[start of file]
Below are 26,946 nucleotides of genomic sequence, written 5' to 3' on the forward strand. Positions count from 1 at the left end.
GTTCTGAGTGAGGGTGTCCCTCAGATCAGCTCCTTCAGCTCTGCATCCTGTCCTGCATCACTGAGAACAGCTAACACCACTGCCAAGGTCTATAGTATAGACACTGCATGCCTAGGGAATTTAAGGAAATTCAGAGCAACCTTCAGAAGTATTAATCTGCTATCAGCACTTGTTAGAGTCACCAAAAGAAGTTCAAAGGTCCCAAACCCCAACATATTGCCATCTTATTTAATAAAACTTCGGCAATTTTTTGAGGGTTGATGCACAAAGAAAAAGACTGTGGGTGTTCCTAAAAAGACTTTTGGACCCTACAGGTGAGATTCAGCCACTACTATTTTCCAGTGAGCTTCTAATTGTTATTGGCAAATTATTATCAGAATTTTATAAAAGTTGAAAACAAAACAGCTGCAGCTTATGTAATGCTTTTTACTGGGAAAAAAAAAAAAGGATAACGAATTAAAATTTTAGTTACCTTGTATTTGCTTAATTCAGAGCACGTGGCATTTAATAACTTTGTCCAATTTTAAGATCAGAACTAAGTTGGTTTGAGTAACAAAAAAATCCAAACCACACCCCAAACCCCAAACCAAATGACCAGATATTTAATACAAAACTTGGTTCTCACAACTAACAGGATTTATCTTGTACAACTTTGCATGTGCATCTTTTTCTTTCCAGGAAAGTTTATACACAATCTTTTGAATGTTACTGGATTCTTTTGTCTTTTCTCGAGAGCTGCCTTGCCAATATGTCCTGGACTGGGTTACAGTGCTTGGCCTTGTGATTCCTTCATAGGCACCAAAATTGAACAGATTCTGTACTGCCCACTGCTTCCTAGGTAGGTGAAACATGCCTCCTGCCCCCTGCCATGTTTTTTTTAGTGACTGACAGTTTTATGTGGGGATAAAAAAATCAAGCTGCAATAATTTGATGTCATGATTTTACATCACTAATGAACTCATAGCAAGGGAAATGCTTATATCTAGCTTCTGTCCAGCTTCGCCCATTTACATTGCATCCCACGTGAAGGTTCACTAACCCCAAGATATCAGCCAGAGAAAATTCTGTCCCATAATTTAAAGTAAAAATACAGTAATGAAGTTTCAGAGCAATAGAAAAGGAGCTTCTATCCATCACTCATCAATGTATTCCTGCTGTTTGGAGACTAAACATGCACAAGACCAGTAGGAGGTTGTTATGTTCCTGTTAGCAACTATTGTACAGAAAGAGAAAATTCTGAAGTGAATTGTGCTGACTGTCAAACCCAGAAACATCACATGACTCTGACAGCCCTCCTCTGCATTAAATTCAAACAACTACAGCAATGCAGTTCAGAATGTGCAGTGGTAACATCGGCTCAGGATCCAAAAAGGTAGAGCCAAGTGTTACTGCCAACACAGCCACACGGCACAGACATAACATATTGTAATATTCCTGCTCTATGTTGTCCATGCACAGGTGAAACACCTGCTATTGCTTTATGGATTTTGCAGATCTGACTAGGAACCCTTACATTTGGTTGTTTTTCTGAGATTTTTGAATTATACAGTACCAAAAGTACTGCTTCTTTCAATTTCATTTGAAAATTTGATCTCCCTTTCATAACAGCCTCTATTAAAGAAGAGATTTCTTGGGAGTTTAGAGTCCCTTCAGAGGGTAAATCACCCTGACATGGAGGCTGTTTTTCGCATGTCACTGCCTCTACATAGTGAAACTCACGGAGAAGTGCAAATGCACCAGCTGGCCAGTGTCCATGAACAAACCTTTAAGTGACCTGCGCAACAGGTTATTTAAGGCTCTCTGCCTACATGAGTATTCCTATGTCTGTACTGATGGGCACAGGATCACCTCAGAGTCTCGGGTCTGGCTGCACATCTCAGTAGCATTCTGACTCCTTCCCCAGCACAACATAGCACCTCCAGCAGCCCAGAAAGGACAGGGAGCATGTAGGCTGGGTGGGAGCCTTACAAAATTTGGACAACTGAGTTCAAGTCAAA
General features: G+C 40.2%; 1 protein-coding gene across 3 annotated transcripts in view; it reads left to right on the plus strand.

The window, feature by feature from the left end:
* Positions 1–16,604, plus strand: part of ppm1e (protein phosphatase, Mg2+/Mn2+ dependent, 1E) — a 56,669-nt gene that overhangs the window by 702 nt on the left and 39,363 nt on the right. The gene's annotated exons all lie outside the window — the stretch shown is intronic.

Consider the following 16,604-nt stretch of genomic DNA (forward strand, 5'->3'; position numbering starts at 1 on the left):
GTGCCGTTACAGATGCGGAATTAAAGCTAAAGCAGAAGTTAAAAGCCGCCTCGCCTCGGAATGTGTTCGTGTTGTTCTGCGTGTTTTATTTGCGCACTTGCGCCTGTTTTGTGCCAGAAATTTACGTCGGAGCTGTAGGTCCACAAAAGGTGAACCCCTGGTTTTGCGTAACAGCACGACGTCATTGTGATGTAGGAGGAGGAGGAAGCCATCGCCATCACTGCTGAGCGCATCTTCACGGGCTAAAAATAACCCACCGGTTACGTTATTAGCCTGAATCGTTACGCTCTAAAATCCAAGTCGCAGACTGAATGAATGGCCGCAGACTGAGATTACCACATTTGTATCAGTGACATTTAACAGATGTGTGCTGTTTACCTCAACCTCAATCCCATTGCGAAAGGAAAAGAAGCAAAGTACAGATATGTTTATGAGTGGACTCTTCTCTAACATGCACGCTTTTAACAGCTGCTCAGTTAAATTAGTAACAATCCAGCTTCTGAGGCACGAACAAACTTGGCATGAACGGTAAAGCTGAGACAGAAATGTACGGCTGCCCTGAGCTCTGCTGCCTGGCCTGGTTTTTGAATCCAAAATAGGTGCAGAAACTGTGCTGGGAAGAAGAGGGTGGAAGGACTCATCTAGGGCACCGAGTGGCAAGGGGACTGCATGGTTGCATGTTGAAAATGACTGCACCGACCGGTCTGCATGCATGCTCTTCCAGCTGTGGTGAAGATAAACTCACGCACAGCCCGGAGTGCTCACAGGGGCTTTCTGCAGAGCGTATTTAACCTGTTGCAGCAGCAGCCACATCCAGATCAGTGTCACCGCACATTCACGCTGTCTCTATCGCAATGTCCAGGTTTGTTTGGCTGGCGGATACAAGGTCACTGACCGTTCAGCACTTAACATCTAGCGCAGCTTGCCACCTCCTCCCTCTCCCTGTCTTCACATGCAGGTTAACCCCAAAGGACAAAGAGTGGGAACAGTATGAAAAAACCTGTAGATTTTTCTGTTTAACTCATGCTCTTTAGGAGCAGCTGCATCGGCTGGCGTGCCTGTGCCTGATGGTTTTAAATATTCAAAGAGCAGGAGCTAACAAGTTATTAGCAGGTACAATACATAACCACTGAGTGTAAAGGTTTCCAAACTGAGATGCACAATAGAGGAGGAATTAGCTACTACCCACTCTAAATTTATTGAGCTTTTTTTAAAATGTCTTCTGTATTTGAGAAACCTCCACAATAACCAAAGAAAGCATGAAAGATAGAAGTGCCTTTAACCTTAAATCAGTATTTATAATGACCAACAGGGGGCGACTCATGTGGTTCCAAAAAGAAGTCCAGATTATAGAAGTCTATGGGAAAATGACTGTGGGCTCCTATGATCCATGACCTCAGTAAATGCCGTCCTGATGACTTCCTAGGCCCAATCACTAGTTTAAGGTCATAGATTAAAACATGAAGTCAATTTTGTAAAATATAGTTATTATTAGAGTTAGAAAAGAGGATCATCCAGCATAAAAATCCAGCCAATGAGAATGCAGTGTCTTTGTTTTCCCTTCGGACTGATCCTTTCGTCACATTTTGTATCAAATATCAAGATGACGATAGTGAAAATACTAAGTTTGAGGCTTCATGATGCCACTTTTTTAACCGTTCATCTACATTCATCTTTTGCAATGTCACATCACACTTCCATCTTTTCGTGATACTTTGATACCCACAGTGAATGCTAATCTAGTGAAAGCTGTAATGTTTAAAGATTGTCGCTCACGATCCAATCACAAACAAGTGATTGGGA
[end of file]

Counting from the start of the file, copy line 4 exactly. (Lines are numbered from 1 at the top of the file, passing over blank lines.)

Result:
The window, feature by feature from the left end: